The First International Assessment of Space Solar Power:
Opportunities, Issuesand Potential Pathways Forward
Recently, a member of the National Space Society Board of Directors informed Citizens for Space Based Solar Power of the following:
“On 14 November the National Space Society (NSS) will premier the 3-Year, 10-Nation, International Academy of Astronautics (IAA) Report on Space-Based Solar Power.”
From the IAA website: “Now, more than ever, large-scale and sustainable new energy sources are needed to meet global needs while satisfying environmental concerns. . . . During 2008-2010, the first international assessment of space solar power was conducted by a study group under the auspices of the International Academy of Astronautics.” The study contains the following major sections:
2. Solar Power Satellite Systems Concepts
3. SPS Supporting Systems
4. Technology Readiness And Risk Assessment
5. SSP / SPS Policy And Other Considerations
6. SPS Market Assessment and Economics
7. Preliminary Systems Analysis Results
8. An International Roadmap for Space Solar Power
9. Conclusion: Findings And Recommendations
The following is a 41-minute presentation from the International Space Solar Power Symposium at the National Space Society 2011 International Space Development Conference (ISDC) of a draft report of the study, Space Solar Power: The First International Assessment of Opportunities, Issues, and Potential Pathways Forward by John C. Mankins (Artemis Innovation). Mankins is the Chair and Editor of the study.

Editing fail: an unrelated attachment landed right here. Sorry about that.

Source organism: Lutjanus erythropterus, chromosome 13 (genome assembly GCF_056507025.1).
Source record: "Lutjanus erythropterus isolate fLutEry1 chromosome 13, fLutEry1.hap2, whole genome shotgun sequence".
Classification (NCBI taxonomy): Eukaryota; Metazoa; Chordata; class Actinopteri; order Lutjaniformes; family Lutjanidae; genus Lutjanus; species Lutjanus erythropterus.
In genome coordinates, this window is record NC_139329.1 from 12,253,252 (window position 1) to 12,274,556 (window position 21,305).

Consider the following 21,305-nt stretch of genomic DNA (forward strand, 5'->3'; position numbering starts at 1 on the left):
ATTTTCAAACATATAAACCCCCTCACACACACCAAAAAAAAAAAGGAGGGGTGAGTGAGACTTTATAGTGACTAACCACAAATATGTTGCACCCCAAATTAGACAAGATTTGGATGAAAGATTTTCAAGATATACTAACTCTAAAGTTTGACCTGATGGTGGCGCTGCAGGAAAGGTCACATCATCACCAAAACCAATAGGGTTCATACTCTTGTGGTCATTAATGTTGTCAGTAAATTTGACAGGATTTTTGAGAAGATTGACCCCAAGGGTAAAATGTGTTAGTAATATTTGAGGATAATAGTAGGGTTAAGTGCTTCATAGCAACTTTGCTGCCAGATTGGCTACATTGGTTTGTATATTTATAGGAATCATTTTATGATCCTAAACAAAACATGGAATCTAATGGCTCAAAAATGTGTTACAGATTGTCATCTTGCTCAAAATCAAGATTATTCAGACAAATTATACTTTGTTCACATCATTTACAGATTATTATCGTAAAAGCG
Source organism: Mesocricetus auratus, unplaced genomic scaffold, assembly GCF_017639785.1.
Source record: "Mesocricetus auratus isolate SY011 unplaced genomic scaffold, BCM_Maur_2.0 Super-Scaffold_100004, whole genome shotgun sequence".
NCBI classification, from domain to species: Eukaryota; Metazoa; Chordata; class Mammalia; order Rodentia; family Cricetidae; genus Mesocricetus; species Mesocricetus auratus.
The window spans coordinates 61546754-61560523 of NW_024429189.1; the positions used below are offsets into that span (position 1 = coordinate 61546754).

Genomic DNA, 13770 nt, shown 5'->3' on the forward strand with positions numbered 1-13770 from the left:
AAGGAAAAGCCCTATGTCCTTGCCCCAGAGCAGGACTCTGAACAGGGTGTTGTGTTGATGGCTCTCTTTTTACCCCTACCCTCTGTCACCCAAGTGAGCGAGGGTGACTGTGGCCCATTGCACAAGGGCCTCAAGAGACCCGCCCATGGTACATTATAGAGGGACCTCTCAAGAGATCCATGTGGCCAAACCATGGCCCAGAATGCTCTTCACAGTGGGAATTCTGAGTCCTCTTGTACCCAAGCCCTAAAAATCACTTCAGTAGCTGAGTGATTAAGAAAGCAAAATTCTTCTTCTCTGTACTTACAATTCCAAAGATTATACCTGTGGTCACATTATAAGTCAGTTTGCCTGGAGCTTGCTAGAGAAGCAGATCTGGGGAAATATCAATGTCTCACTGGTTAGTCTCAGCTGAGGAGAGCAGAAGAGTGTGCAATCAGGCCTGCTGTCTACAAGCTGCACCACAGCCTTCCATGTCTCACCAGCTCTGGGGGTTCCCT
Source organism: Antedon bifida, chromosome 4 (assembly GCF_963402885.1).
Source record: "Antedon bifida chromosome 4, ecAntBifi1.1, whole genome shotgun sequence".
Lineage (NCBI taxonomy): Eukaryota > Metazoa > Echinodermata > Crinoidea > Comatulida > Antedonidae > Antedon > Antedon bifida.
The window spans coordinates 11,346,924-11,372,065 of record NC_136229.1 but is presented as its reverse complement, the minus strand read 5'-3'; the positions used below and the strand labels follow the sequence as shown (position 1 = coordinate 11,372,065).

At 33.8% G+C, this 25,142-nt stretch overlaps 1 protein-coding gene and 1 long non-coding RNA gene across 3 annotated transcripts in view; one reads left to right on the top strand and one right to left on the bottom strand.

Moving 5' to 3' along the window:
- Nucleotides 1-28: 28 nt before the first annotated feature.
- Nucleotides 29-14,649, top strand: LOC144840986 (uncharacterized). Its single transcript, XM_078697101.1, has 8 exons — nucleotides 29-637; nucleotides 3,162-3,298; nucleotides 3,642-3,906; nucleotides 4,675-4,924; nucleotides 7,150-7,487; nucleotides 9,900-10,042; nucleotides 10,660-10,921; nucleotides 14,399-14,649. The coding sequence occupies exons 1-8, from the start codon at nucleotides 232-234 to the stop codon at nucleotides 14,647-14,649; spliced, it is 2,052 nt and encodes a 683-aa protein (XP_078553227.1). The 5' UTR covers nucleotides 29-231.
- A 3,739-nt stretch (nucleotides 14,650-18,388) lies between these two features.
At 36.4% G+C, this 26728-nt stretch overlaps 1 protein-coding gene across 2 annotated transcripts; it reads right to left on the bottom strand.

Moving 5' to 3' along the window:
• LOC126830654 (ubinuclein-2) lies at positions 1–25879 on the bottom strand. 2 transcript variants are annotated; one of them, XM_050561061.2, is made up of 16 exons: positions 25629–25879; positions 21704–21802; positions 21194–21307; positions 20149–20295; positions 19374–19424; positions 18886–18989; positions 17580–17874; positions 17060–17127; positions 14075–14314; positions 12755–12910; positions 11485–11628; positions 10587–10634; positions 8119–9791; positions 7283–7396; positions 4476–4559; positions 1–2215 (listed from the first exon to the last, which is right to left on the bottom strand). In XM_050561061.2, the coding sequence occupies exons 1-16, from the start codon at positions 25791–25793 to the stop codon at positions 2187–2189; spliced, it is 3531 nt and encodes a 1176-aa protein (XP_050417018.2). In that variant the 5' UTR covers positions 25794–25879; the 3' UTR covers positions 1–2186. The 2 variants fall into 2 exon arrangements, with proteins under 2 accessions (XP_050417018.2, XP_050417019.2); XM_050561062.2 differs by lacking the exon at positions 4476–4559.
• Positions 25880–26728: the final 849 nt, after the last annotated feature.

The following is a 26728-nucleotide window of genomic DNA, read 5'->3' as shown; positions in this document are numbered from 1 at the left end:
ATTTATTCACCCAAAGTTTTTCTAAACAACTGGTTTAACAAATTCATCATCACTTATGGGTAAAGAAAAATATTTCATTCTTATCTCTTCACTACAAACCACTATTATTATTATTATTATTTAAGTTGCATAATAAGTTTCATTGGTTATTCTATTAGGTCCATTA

It’s time to say goodbye to the original Andreas09 theme, below, and say hello to the fresh new Twenty Eleven theme. I hope this cosmetic update makes new posts and the overall site easier to read and makes it easier to get the word out about space-based solar power and all of the possibilities it represents.
NASA’s new overarching goal should be to lead the joint public-private development and deployment of space-based solar power as a baseload power source. It’s a goal that would encompass many other technologies (non-rocket launch methods, AI-based robotic assembly in space, mining of lunar and NEO resources, lunar base operations, energy conversion and transmission methods, etc.) and inspire young people get advanced educations and be a part of making the planet a better place for everyone, much like the Apollo program did.